Outdoor life does not cease with the coming of winter. Skaters have been gliding over the ice of Ponkapoag for at least two hundred years. The first one that we know about is Elijah Dunbar if Stoughton. Born in 1740, he records in his diary that, when young, he had skated on Ponkapoag Pond. On any weekend nowadays, when the ice is good, the pond thronged with skaters. Some, more exclusive, prefer Duck Pond to practice figure eights without a grandstand. As the snow begins to deepen, the snowshoers will track their way over the network of trails, viewing winter scenery at its best and in the Blue Hills, not far from Camp, are ski slopes for novice and expert. After such exertion, one returns to a cozy cabin and recounts the day’s adventure to his friends around the stove.
The sport most popular at Ponkapoag is rambling through the woods or over hills. The Sky‑line Trail, within easy walking distance of Camp, is rugged enough to please the hardiest tramper. The sum total of its ups and downs makes it equivalent to a mountain trail. Here even the rock-climber can find, a few yards off the trail, terrain suited to his taste, the Rattlesnake Rocks with their Blueberry Traverse of toe holds and finger grips, leading to a tiny out‑slopping platform known as the Tea Party. For the great majority who do not care to carry rope, or who have forgotten how to tie a bowline, there are twenty distinct summits, each with its own rewarding outlook. A network of trails, including the Sky‑line Trail, link these summits to one another. Much of this trail system was laid out by Will Rogers, George M. Smith and Arthur H. Tucker.
Some of the Walks scheduled in the A.M.C. Bulletin have included a visit to the Camp for supper and an evening of sociability and entertainment. One such walk, over Chickatawbut, Buck Hill, Doe Hill, and Tucker Hill, is recorded in a blue hill route map by Mr. E. G. Chamberlain. The old timers who remember Mr. Chamberlain will recall, while keeping up with the group he would take compass bearings and count his steps and glare, excusably, with silent profanity at anyone who interrupted him.
The social life at Ponkapoag takes many forms. Fish fry’s are sometimes held at the fireplaces by the shore. For those who like to sing sad songs by evening fires, or listen to the telling of tall tales, there is ample opportunity. Some like to dance in the main building. There is always a party at opening day, and usually at Halloween. The entertainment provided at some of these parties borders on the exotic: on one occasion a sword dancer gracefully preformed at the boat landing to the strains of highland pipes while the sun was setting across the pond.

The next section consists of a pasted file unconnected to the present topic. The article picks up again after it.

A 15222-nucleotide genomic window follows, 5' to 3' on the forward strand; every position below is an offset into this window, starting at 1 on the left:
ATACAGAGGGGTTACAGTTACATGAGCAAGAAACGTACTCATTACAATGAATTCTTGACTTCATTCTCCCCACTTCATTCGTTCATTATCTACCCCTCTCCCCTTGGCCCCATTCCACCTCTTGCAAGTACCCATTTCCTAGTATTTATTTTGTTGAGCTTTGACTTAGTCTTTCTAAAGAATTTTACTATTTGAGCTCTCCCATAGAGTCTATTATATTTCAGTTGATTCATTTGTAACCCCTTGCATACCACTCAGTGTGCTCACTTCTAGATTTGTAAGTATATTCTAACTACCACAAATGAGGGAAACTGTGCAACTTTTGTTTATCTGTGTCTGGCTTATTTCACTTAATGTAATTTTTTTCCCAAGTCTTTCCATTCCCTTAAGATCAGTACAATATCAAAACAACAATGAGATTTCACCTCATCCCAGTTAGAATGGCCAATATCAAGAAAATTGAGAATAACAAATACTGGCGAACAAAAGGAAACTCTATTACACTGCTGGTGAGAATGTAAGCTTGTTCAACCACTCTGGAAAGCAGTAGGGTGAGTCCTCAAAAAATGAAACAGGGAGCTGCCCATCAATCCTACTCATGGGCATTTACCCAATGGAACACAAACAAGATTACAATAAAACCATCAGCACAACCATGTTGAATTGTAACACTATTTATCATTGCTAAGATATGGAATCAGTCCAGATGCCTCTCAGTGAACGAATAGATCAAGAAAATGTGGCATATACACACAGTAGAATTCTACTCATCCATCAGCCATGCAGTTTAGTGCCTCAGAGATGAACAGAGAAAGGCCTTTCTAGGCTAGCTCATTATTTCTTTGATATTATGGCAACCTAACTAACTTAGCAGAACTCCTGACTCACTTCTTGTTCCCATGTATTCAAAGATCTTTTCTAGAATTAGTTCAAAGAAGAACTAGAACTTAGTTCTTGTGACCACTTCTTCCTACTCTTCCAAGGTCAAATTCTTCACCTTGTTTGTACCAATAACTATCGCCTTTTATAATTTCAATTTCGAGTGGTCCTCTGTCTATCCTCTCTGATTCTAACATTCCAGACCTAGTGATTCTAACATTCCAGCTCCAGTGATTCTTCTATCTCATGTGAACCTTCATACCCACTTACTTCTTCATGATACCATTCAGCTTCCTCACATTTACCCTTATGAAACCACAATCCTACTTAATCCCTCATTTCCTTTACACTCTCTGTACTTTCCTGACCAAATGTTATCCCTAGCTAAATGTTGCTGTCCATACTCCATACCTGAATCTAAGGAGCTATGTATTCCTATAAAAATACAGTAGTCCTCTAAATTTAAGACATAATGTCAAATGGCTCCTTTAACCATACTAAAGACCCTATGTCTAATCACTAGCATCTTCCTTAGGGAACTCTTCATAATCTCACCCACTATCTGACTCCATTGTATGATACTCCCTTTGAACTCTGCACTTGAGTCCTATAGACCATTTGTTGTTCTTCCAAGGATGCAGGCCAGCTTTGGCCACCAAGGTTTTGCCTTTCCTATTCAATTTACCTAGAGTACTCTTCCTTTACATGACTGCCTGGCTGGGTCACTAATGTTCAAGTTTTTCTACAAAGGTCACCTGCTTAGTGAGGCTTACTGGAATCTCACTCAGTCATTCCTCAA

The student of natural history, however casual a student he may be, will find a lot to interest him at Ponkapoag. If he is lucky, he may happen to be there when George M. Smith is leading an informal walk. Not far from camp, some ten minutes’ walk South East, is a delightful spot known as the Hemlocks. Here, near a spring bordered with ferns, are hemlock trees that have been growing for some two hundred years. Intersecting the Blue Hill Smith Trail are numerous by‑paths worth exploring, where one can find, according to the season, skunk cabbage, at least two species of jack‑in‑the‑pulpit violets, marsh marigolds, lady‑slippers, wild columbine, sheep laurel, and mountain laurel: and one can see the flowering dogwood at its best. Lichens and mosses are plentiful, and also ferns, including a rare species. Poison sumac is scattered here and there: Mr. Smith warns against experimenting with it.
Of the trees around Ponkapoag, white pine is the leading evergreen‑, red cedar and juniper are plentiful on the high ground, and white cedar in the bogs. Among the deciduous trees are oak, ash, birch, elm, maple, and sassafras; some of the sassafras trees grow to the unusual height of almost 60 feet. This list does not pretend to be complete; Mr. Babcock, strolling along the south shore of the pond, observed over 50 species of trees.
The wild life of this region includes such higher vertebrates as mink, muskrats, otter, chipmunks, squirrels, skunks, raccoons, red foxes and Appalachians. Birds are numerous; over 200 ducks have been seen swimming together in the pond, and almost as many geese, in a single flock, have stopped there in migration. Black duck can be seen all year round. There are also red shoulder hocks, some times an eagle, great blue heron, blue birds, yellow warblers, tanagers, and Baltimore orioles, to mention only a few. And in the pond itself, are pickerel, large mouth green bass, calico bass, yellow perch, sunfish, catfish, eels, and countless turtles.